Acquiring good references is also very difficult. There are professors who seal bad news in white envelopes and pass them off as references for their students. Additionally, students apply for their own funding to help pay for the high cost of a PhD programme. A 2007 Statistics Canada report found that PhD students usually pile up debts exceeding $22,500 before they complete their studies. Graham Cox, Chair of the Canadian Federation of Students, says: “It used to be that you could graduate from university with a bit of debt and then get a good job.
But there are bleak opportunities for those with PhDs.” Even when they do find jobs, PhDs do not command a salary any higher than those with one of those hurriedly acquired Masters Degrees. A 2009 University World News article blames the problem on the “casualisation of the university labour force” as the reason. The Statistics Canada report also states that the difference between a PhD’s income and that of a Masters degree is sometimes just $5,000. Thus, while a PhD holder takes home about $55,000, a Masters Degree graduate gets some $50,000, even though the difference between the two degrees is very wide.
So, it is not surprising that more than 50% of those who sign up for PhD’s abandon the prospect midway. It simply does not pay, at least not as it should. Most universities in Northern America require PhD students to write a comprehensive examination, a venture that a friend of mine described as the most critical stage in an otherwise responsible adult life. There is also an oral defence after that. The progress of the research does not depend entirely on the hard work of the student; you are at the mercy of an academic who may not see the human side to a very inhuman enterprise.
When you have half of your research work cancelled because it is not relevant to the discussion, there is often very little reason to go on. But, often, there is joy at the end of it all if the final defence goes well. And pray that it goes well, because the professors determine how well it goes.
So, why would anybody bother with a PhD when the rewards are not commensurate with the hard work involved? It is an honour that you cannot quantify in money, so the material reward is not the motivation. Being a PhD candidate clears a lot of doubt, because it is not every Masters Degree holder who can do a PhD. Daring to complete it and getting accepted onto a body of knowledgeable folks, is even more honourable. It is not a terrain for buffoons who dot not have discipline and composure. Presently, I am the only Mr among a wide circle of ‘professorial’ friends. They do not want to be addressed by their titles, at least not by those very close to them but they occasionally draw the line. And their business cards, which authoritatively state their credentials, add to it.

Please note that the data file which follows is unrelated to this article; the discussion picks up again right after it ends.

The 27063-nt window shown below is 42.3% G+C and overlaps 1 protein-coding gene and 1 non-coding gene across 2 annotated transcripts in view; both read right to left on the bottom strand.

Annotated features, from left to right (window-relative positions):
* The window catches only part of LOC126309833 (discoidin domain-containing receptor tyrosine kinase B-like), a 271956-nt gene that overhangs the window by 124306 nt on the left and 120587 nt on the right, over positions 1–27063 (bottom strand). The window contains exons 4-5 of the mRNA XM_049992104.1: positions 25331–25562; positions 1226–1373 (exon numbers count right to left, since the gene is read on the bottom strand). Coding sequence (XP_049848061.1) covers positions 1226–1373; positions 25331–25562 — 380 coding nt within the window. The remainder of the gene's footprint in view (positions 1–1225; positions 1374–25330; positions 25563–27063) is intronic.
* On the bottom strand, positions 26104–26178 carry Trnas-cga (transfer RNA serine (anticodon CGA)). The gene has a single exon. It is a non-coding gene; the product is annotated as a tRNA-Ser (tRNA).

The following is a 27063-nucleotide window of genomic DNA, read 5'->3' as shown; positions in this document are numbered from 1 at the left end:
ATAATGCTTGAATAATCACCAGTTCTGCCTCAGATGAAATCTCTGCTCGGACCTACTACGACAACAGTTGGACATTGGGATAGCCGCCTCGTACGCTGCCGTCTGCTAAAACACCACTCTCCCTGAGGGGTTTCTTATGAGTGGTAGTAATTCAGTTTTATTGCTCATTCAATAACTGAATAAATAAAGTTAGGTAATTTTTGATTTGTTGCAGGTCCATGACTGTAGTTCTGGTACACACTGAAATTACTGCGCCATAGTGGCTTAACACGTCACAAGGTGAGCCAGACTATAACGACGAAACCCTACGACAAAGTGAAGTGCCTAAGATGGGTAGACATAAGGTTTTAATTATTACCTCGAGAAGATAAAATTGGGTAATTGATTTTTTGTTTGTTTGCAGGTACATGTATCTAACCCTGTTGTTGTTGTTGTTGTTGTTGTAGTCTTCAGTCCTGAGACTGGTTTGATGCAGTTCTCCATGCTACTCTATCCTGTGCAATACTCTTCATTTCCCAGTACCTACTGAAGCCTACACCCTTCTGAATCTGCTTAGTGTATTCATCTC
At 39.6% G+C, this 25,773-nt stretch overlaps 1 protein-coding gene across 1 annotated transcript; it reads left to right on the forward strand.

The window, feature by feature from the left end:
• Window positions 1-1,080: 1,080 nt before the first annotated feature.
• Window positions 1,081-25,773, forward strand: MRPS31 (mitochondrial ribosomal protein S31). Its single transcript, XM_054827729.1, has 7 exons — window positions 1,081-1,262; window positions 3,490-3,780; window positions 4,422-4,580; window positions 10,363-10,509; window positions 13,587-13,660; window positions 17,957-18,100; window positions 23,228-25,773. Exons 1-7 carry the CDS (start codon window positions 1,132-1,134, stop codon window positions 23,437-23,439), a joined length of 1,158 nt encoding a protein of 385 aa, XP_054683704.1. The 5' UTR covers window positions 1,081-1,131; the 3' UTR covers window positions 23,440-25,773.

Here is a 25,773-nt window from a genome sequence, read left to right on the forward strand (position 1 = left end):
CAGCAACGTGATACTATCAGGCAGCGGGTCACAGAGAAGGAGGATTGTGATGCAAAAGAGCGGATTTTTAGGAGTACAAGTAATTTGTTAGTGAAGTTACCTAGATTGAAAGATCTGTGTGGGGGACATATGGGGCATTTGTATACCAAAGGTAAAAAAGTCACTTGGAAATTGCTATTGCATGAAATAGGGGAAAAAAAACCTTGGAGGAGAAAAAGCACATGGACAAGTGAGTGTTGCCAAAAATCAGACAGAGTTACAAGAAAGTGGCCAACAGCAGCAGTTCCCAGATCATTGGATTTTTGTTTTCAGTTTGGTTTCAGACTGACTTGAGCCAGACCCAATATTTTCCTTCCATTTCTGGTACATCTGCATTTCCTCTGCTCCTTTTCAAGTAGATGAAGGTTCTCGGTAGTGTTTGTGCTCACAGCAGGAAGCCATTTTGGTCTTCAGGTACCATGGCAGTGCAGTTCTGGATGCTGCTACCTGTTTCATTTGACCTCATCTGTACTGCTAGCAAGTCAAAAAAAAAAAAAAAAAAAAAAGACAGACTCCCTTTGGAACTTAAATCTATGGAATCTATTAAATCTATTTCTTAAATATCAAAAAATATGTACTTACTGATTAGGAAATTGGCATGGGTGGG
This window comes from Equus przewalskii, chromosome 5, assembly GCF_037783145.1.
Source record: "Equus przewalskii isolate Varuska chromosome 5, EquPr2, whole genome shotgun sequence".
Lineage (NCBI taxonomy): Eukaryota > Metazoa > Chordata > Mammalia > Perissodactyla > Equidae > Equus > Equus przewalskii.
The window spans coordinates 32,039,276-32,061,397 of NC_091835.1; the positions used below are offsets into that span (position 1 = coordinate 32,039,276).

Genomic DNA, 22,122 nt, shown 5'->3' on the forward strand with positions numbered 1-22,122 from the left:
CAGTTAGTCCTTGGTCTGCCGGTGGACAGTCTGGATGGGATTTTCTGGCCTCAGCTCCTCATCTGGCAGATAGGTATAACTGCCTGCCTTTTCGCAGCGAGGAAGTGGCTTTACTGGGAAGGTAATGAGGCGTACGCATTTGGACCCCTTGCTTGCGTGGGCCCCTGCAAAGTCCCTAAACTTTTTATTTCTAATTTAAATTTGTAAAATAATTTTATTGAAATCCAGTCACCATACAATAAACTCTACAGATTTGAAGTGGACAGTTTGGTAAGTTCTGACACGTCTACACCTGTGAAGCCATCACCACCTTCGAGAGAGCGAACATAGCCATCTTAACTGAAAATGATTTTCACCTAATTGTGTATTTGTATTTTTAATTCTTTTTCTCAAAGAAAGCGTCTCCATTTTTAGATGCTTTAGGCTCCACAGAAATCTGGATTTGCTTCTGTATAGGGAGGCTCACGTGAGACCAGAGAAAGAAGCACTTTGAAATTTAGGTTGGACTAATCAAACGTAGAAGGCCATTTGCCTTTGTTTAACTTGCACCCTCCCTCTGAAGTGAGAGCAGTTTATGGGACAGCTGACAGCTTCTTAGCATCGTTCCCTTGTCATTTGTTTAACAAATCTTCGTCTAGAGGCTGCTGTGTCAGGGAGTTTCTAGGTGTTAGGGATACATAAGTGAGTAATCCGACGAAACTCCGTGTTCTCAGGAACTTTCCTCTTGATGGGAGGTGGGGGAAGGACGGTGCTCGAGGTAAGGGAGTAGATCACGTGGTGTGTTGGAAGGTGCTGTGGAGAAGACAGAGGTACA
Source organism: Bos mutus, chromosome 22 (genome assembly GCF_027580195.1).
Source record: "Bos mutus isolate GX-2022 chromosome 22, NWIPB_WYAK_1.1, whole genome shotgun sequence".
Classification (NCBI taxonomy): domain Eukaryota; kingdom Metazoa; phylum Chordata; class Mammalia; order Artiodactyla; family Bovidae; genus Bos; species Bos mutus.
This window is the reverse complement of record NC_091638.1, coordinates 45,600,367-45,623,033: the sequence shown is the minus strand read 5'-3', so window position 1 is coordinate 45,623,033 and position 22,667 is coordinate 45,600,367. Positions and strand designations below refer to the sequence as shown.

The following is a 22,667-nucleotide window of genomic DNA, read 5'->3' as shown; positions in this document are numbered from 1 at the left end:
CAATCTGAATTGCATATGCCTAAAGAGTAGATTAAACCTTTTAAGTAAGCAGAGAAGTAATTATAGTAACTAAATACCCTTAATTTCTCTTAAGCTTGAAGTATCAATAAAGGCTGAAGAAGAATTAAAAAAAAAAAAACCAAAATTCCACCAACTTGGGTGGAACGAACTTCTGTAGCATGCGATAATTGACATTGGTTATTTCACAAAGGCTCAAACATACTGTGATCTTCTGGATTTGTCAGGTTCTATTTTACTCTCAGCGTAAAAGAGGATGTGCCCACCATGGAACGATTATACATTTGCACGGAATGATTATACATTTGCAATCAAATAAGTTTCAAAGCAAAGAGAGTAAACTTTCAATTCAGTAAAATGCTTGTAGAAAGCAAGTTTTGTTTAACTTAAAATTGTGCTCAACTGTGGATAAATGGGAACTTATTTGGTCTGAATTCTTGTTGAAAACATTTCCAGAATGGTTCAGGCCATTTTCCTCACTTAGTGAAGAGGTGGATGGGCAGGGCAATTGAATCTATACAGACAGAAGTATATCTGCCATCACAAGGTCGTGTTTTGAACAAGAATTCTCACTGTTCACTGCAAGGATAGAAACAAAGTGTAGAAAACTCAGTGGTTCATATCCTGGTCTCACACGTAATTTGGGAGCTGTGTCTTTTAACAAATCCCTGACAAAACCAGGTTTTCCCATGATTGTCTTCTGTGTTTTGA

But the line is only a faint one that ends where the mean graph of capitalism begins. Our truck driver and mechanic friends (those who have no diplomas in front of their names) own the big houses and the best cars. They get twice as much as a professor makes. They are also those who own the gas stations in their home countries. Well, a good library, such as the one I have in the basement of my house, produces a lot of gas in the form of knowledge. I can only hope that it compensates for my inability to sometimes fuel my car.
Still, there is something indescribably gorgeous about a doctorate Degree. These days, it is possible to download one from the computer at a very low cost. I don’t know if the University of Ghana accepts online PhDs. Those who have done degrees online say they are as good as sitting before a boring lecturer who would wax rhapsodic on 15th century theories and ask you to go and read books he did not author.
A PhD is basically research, and most researchers hardly get to meet their supervisors. The University of Ghana is interested in doctorate degrees, those usually (most of them are) supported by evidence of research; it does not specify where they should come from or how they are done. PhDs are not the same. North Americans usually call British PhDs Baby degrees. And that is perhaps because PhD students in Britain are not required to write comprehensive examinations, that important marker that determines whether a candidate has a quality brain to undertake a PhD.
But there is more to the differences between the two PhDs than just the comprehensive examination, because the British system makes up for it in other meaningful ways. Michael Pahl, a Canadian scholar who has experienced the educational systems in both North America and Britain, says: “The difference in PhD program(me)s reflect differences in the educational systems as wholes.
The British system is geared much more toward specialisation, while the North American system is geared more toward generalisation.” Legon PhDs may be a bit of both, since our educational system, although modelled on the British, takes some inspiration from the American style. Our universities boast of teachers with degrees from western countries. Maybe the intriguing part of the Legon PhD story is that very few lecturers did their degrees in Ghana.
Source: The Chronicle
|Disclaimer: Opinions expressed here are those of the writers and do not reflect those of Peacefmonline.com. Peacefmonline.com accepts no responsibility legal or otherwise for their accuracy of content. Please report any inappropriate content to us, and we will evaluate it as a matter of priority.|